In a new article published in The Lancet Planetary Health, One Health Trust researchers and colleagues used publicly available resistance data — including that published on ResistanceMap — to explore the relationships between socioeconomic, anthropogenic, and environmental factors and country-level AMR rates in humans and food-producing animals. They found significant positive associations between animal antimicrobial consumption and AMR in food-producing animals and between human antimicrobial consumption and AMR in WHO critical and high priority pathogens. Furthermore, antimicrobial consumption in animals was significantly associated with AMR in WHO critical priority pathogens in humans, while human antimicrobial consumption was significantly linked with AMR rates in animals. The researchers also identified significant associations between several socioeconomic factors, including increased mortality due to unsafe water, sanitation, and hygiene (WASH) conditions or to cardiovascular complications, and human AMR. These findings are in concordance with previous reports that link lower socioeconomic status with higher rates of AMR in humans, likely caused by increased transmission of resistant pathogens due to insufficient sanitation services and limited access to healthcare.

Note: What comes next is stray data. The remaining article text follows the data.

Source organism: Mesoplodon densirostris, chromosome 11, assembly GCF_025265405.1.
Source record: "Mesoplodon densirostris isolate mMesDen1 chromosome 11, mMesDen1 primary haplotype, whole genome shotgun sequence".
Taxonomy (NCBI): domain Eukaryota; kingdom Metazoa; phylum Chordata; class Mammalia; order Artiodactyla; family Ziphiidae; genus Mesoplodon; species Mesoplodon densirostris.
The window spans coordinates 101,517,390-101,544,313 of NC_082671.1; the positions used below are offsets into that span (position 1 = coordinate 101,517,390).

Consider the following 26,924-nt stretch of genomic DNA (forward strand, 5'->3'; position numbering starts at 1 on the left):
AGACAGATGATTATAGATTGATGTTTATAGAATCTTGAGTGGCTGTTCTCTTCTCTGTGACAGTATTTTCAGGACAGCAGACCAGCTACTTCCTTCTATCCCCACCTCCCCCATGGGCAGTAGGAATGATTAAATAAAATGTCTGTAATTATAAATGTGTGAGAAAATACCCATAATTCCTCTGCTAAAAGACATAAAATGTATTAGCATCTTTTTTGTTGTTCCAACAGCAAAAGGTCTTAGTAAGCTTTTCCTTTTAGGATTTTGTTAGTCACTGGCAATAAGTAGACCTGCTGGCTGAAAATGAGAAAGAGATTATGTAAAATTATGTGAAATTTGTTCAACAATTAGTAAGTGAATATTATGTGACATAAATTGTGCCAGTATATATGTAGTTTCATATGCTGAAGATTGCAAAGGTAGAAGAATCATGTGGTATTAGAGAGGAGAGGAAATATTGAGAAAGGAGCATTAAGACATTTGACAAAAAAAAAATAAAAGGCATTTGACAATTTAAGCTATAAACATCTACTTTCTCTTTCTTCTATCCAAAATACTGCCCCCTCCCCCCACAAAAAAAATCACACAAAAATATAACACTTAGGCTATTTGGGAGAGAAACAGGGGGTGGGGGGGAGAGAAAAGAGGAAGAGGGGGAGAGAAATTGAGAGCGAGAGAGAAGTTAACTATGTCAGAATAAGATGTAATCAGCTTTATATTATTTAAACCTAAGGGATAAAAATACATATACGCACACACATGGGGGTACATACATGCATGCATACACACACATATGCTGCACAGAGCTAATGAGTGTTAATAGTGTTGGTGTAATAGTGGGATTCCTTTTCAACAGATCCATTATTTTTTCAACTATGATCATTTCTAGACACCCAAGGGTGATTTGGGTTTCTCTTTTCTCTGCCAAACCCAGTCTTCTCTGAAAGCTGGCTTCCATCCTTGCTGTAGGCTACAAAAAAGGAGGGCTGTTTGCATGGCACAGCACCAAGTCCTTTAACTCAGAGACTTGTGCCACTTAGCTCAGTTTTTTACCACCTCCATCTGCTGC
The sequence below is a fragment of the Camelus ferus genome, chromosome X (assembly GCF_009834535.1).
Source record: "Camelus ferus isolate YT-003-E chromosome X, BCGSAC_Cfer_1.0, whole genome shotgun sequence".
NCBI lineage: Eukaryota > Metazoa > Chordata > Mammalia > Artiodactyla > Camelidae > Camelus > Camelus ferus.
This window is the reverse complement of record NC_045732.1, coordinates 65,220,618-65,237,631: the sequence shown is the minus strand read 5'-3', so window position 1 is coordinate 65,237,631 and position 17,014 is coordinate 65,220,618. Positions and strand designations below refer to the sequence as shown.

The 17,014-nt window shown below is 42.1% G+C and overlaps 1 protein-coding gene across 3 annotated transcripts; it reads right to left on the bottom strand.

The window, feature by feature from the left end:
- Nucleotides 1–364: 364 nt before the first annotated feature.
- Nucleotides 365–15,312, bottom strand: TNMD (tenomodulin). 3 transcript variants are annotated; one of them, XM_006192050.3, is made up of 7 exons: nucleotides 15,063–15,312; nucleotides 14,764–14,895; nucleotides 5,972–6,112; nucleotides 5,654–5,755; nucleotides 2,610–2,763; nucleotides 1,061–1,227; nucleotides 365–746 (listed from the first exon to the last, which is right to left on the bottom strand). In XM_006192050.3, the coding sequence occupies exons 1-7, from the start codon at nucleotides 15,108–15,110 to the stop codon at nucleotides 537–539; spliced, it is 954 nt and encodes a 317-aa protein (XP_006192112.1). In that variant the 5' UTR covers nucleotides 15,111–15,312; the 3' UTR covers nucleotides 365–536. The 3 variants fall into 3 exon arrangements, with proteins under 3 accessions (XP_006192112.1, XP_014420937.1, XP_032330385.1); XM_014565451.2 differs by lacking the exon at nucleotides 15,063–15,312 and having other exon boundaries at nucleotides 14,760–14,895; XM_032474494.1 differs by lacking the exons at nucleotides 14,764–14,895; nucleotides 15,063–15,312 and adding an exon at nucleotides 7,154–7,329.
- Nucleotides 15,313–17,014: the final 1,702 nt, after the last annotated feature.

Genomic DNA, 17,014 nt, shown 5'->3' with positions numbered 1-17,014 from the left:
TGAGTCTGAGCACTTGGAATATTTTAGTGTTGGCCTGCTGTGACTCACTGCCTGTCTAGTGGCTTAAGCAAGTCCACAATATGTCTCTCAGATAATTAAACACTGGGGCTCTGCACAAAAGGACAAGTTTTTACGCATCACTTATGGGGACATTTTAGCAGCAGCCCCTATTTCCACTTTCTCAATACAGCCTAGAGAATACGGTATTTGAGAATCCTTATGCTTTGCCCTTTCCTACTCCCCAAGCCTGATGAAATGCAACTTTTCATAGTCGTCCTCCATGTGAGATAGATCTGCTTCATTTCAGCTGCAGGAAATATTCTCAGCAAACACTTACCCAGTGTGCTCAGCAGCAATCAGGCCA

Find the article, “Global antimicrobial-resistance drivers: an ecological country-level study at the human–animal interface,” here.